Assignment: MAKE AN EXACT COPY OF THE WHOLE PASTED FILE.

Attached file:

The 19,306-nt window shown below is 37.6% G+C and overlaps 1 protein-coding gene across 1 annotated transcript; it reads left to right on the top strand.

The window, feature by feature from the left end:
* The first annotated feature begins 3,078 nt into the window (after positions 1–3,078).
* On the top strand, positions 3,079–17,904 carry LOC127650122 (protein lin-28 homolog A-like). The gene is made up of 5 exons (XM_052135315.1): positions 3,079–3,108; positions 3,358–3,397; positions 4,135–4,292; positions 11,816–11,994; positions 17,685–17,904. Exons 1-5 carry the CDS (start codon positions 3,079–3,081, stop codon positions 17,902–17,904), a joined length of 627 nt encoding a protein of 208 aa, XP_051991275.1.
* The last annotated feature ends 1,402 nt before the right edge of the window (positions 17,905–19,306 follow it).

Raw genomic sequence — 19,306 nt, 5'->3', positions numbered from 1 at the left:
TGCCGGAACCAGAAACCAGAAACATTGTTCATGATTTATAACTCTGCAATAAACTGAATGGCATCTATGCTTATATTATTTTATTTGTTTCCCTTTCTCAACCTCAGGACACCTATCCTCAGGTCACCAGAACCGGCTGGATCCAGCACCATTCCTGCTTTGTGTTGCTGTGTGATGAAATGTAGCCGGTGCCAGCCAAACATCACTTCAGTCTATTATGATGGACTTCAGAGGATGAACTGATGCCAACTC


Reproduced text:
The 19,306-nt window shown below is 37.6% G+C and overlaps 1 protein-coding gene across 1 annotated transcript; it reads left to right on the top strand.

The window, feature by feature from the left end:
* The first annotated feature begins 3,078 nt into the window (after positions 1–3,078).
* On the top strand, positions 3,079–17,904 carry LOC127650122 (protein lin-28 homolog A-like). The gene is made up of 5 exons (XM_052135315.1): positions 3,079–3,108; positions 3,358–3,397; positions 4,135–4,292; positions 11,816–11,994; positions 17,685–17,904. Exons 1-5 carry the CDS (start codon positions 3,079–3,081, stop codon positions 17,902–17,904), a joined length of 627 nt encoding a protein of 208 aa, XP_051991275.1.
* The last annotated feature ends 1,402 nt before the right edge of the window (positions 17,905–19,306 follow it).

Raw genomic sequence — 19,306 nt, 5'->3', positions numbered from 1 at the left:
TGCCGGAACCAGAAACCAGAAACATTGTTCATGATTTATAACTCTGCAATAAACTGAATGGCATCTATGCTTATATTATTTTATTTGTTTCCCTTTCTCAACCTCAGGACACCTATCCTCAGGTCACCAGAACCGGCTGGATCCAGCACCATTCCTGCTTTGTGTTGCTGTGTGATGAAATGTAGCCGGTGCCAGCCAAACATCACTTCAGTCTATTATGATGGACTTCAGAGGATGAACTGATGCCAACTC